Use this URL to cite or link to this record in EThOS: http://ethos.bl.uk/OrderDetails.do?uin=uk.bl.ethos.634116
Title: The interaction of oceanic jets with the midlatitude storm tracks
Author: O'Reilly, Christopher Horkesley
ISNI:       0000 0004 5349 6089
Awarding Body: Imperial College London
Current Institution: Imperial College London
Date of Award: 2014
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Abstract:
Two mechanisms through which oceanic jets and the atmospheric storm tracks interact in midlatitudes are considered. Firstly, the response of a two-layer ocean model to large- scale stochastic forcing, a simplified model of forcing by the North Atlantic Oscillation, is investigated. Long Rossby waves are excited at the eastern boundary of the square model basin and the waves are baroclinically unstable. A novel aspect is that the instability leads to the generation of zonal jets throughout the domain. Unlike other theories of jet generation, the jets are actually wave-like in nature, and result directly from the instability. The “jets” appear when averaging the zonal velocity field over fixed periods of time. The longer the averaging period, the weaker the jets as the latter are actually time-varying. The jets occur for a wide range of stochastic forcing strength and the presence or not of a time mean circulation. The mechanism described here thereby provides an explanation for the recent observations of alternating zonal jets. The response of the Pacific storm track to the variability of the Kuroshio Extension jet is then studied. An index of the Kuroshio Extension front strength is produced using sea surface temperature and sea surface height observations. The index reflects the strengthening and weakening of the SST gradient associated with the bimodal states of the Kuroshio, and composites of the atmospheric state are presented during its positive and negative phases. The anomalous response of the transient eddy heat transport resembles a zonal dipole structure. With a weaker (stronger) SST front, the eddy heat transport is increased in the eastern (western) Pacific region, consistent with reduced (enhanced) low- level baroclinicity. The response of the large-scale atmospheric circulation is a barotropic blocking-type pattern in the east Pacific, which is interpreted in terms of the barotropic “eddy-straining” mechanism and eddy-mean flow interaction.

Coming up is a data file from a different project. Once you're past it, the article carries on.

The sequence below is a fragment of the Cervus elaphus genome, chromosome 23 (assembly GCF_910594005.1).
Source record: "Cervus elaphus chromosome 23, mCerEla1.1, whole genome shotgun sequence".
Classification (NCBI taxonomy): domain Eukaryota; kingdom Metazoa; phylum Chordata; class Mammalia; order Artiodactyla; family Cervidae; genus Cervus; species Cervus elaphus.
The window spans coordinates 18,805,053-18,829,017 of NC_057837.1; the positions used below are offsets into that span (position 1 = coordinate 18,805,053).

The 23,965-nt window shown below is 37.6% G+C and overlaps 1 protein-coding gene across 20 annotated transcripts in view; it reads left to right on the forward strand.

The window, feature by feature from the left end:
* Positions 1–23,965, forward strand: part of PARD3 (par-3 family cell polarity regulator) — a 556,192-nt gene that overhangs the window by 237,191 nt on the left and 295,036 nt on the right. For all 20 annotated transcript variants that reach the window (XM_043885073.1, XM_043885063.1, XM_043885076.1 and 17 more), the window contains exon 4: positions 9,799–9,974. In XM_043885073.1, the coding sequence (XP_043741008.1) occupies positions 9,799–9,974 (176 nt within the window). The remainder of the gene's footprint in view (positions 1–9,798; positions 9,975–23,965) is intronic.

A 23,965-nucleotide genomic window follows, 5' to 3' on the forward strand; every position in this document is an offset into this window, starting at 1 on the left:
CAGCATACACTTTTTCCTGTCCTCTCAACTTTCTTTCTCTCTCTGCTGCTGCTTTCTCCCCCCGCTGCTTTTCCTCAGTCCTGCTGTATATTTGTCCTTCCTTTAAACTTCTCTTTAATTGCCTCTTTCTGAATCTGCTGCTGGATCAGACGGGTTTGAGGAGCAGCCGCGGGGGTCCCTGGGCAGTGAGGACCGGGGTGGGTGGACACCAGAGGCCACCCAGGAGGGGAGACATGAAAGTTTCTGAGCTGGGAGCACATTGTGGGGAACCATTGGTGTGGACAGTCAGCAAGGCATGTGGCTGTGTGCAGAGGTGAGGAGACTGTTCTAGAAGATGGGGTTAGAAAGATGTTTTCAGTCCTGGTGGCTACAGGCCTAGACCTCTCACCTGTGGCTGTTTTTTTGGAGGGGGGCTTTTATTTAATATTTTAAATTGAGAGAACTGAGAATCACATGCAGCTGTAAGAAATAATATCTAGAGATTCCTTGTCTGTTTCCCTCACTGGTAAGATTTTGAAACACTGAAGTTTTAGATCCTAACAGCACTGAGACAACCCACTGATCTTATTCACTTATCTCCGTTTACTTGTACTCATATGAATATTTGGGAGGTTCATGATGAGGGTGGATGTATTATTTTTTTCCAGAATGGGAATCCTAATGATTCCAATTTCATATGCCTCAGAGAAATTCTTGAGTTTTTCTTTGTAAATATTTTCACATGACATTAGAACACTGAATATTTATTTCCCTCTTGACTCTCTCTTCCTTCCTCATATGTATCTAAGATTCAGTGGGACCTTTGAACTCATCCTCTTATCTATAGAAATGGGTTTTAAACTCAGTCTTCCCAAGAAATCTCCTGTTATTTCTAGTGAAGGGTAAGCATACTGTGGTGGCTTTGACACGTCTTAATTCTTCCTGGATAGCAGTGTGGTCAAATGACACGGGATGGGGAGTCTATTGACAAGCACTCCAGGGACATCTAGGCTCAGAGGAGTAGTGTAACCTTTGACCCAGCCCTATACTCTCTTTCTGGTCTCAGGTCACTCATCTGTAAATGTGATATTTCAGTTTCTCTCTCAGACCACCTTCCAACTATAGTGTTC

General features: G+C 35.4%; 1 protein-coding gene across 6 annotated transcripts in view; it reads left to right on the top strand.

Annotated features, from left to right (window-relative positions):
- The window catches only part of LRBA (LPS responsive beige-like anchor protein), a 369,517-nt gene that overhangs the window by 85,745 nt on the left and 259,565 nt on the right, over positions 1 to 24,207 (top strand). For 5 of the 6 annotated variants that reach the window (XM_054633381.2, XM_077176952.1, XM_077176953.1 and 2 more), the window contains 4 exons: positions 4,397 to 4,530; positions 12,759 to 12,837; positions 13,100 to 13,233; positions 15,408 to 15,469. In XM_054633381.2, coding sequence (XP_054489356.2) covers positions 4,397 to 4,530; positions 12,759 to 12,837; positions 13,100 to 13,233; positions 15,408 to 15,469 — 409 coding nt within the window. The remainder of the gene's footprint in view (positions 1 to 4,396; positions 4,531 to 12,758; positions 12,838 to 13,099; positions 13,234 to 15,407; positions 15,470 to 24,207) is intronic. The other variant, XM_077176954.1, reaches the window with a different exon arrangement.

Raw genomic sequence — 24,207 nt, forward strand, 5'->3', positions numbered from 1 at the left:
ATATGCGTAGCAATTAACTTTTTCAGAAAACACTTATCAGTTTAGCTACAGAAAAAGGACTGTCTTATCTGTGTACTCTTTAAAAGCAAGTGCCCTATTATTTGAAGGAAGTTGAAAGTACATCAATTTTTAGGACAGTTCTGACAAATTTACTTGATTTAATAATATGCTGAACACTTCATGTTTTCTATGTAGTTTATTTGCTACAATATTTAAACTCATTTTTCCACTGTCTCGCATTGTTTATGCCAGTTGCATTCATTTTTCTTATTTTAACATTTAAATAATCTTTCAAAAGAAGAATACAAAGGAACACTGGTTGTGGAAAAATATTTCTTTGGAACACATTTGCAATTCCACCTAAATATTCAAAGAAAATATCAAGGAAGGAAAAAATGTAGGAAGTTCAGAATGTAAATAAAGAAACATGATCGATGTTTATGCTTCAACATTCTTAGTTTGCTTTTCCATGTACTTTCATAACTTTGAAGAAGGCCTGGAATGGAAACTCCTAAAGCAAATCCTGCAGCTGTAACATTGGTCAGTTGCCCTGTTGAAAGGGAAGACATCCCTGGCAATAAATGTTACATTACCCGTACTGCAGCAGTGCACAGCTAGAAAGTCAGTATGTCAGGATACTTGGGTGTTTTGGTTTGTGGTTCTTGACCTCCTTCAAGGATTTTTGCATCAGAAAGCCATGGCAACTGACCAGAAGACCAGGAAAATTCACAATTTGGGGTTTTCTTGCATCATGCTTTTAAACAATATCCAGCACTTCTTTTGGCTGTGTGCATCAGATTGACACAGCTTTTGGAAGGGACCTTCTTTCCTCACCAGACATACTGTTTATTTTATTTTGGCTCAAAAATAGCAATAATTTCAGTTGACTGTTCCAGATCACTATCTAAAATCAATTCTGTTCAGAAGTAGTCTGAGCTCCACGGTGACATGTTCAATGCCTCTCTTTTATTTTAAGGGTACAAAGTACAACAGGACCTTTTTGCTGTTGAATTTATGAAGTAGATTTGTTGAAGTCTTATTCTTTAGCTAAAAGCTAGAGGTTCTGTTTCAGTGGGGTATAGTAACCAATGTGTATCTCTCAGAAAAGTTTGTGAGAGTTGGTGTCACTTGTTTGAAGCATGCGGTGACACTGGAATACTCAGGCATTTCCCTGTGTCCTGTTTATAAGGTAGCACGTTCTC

Supervisor: Czaja, Arnaud Sponsor: Natural Environment Research Council
Qualification Name: Thesis (Ph.D.) Qualification Level: Doctoral
EThOS ID: uk.bl.ethos.634116  DOI: Not available
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